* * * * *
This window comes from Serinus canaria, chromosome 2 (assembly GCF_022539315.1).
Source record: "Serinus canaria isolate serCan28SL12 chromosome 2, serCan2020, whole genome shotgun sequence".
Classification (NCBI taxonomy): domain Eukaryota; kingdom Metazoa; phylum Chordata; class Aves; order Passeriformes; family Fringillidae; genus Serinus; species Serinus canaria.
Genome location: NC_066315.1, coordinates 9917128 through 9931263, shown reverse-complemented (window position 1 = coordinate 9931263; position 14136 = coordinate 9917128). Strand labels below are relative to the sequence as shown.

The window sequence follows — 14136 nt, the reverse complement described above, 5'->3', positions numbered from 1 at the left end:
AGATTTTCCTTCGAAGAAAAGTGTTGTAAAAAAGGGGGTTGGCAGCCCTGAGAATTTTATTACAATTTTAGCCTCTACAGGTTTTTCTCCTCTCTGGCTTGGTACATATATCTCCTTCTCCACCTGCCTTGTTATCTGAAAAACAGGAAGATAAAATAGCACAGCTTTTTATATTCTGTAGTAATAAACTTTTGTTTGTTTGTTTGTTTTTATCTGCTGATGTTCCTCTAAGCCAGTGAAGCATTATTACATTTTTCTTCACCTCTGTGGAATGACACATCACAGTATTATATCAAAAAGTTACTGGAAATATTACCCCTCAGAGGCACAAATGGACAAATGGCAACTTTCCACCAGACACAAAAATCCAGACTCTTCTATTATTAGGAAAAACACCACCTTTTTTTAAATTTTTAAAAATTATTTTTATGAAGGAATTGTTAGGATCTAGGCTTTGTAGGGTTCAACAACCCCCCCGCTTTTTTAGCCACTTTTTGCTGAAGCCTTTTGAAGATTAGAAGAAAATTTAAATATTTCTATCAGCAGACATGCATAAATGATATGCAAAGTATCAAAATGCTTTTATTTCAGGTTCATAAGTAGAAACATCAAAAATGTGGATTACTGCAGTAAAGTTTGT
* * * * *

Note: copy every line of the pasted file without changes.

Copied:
This window comes from Serinus canaria, chromosome 2 (assembly GCF_022539315.1).
Source record: "Serinus canaria isolate serCan28SL12 chromosome 2, serCan2020, whole genome shotgun sequence".
Classification (NCBI taxonomy): domain Eukaryota; kingdom Metazoa; phylum Chordata; class Aves; order Passeriformes; family Fringillidae; genus Serinus; species Serinus canaria.
Genome location: NC_066315.1, coordinates 9917128 through 9931263, shown reverse-complemented (window position 1 = coordinate 9931263; position 14136 = coordinate 9917128). Strand labels below are relative to the sequence as shown.

The window sequence follows — 14136 nt, the reverse complement described above, 5'->3', positions numbered from 1 at the left end:
AGATTTTCCTTCGAAGAAAAGTGTTGTAAAAAAGGGGGTTGGCAGCCCTGAGAATTTTATTACAATTTTAGCCTCTACAGGTTTTTCTCCTCTCTGGCTTGGTACATATATCTCCTTCTCCACCTGCCTTGTTATCTGAAAAACAGGAAGATAAAATAGCACAGCTTTTTATATTCTGTAGTAATAAACTTTTGTTTGTTTGTTTGTTTTTATCTGCTGATGTTCCTCTAAGCCAGTGAAGCATTATTACATTTTTCTTCACCTCTGTGGAATGACACATCACAGTATTATATCAAAAAGTTACTGGAAATATTACCCCTCAGAGGCACAAATGGACAAATGGCAACTTTCCACCAGACACAAAAATCCAGACTCTTCTATTATTAGGAAAAACACCACCTTTTTTTAAATTTTTAAAAATTATTTTTATGAAGGAATTGTTAGGATCTAGGCTTTGTAGGGTTCAACAACCCCCCCGCTTTTTTAGCCACTTTTTGCTGAAGCCTTTTGAAGATTAGAAGAAAATTTAAATATTTCTATCAGCAGACATGCATAAATGATATGCAAAGTATCAAAATGCTTTTATTTCAGGTTCATAAGTAGAAACATCAAAAATGTGGATTACTGCAGTAAAGTTTGT